Remote Health for the cognitive and mental health of the African American community

New story came out today on the work our group is doing with Dr. Debby Tsuang’s group in the UW Department of Psychiatry and Behavioral Sciences and the Geriatric Research, Education, and Clinical Center at VA Puget Sound Health Care System to evaluate three different remote/at-home methods of assessing cognitive and mental health of older African Americans, who are at risk of Alzheimer’s and other neurodegenerative diseases. African American communities are disproportionately impacted by COVID-19, which has exacerbated existing racial disparities in dementia diagnosis and care.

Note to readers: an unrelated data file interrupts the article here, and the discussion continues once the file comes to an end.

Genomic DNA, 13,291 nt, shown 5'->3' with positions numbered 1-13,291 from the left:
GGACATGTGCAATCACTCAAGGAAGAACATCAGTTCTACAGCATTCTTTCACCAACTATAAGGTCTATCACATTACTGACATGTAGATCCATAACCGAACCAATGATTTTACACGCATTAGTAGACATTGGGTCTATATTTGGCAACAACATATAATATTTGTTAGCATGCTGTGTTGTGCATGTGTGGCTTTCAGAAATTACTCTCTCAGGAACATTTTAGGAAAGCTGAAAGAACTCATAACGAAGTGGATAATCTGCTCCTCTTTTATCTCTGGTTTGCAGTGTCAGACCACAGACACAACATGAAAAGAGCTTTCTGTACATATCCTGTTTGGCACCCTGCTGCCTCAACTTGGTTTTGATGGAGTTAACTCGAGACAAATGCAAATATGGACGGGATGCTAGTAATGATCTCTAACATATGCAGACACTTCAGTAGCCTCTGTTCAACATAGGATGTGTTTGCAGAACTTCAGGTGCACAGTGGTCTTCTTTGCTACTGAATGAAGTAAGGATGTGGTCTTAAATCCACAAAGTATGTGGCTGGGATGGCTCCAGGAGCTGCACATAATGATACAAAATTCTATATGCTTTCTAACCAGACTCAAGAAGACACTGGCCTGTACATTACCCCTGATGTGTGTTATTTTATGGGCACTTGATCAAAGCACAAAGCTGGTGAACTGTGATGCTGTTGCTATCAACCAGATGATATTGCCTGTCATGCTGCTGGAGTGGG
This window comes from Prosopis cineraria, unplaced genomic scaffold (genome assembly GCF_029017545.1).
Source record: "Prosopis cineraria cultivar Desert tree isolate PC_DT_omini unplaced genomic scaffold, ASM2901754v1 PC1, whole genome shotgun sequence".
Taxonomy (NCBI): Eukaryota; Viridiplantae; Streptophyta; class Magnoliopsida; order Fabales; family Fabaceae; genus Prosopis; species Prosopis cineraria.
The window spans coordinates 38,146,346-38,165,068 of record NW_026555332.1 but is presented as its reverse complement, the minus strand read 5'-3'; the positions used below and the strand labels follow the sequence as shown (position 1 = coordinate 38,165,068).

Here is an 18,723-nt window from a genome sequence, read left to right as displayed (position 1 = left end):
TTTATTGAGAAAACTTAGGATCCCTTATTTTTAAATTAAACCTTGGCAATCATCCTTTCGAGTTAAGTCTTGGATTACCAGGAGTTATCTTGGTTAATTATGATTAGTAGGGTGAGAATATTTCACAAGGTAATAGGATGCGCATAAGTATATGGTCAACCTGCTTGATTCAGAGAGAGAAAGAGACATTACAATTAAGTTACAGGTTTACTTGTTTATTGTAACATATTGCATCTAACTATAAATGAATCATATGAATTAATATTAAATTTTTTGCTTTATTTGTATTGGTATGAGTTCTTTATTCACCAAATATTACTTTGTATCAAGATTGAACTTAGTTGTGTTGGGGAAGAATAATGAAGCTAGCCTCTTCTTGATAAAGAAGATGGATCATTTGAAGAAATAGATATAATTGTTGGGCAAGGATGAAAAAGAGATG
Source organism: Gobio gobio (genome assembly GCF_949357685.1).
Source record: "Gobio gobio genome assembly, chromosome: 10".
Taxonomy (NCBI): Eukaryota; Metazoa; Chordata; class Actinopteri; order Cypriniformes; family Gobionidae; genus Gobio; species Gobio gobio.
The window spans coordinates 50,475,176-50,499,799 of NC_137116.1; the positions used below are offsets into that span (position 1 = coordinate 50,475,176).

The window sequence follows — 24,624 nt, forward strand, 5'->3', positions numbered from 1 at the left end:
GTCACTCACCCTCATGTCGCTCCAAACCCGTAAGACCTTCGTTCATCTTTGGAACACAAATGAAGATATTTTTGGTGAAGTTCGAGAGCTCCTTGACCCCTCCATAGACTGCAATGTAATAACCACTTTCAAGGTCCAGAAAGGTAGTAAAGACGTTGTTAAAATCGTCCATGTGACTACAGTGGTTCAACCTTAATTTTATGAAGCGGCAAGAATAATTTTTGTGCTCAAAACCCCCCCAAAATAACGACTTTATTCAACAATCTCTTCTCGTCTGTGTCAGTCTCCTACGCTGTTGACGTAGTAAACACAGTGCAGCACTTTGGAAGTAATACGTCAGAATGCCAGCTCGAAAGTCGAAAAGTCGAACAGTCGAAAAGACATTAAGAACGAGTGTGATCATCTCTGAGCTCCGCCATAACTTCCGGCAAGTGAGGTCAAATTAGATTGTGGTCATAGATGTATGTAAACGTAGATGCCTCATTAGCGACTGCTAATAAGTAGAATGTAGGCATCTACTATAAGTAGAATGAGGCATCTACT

In addition to administering remote versions of cognitive screening tests, such as the Montreal Cognitive Assessment (MoCA) test, the project explores the use of “digital biomarkers” — the tell-tale signs and signals gleaned from modern health devices, such as activity-tracking watches, blood pressure, and oximetry that may relate to changes in brain health with aging.

Part of the excitment for this project is the engagement between older African Americans and their clinical care team in collecting and interpreting routine health measures in the comfort and convenience of their own homes.

This study was funded as one of 24 Innovation Grants from the Garvey Institute for Brain Health Solutions.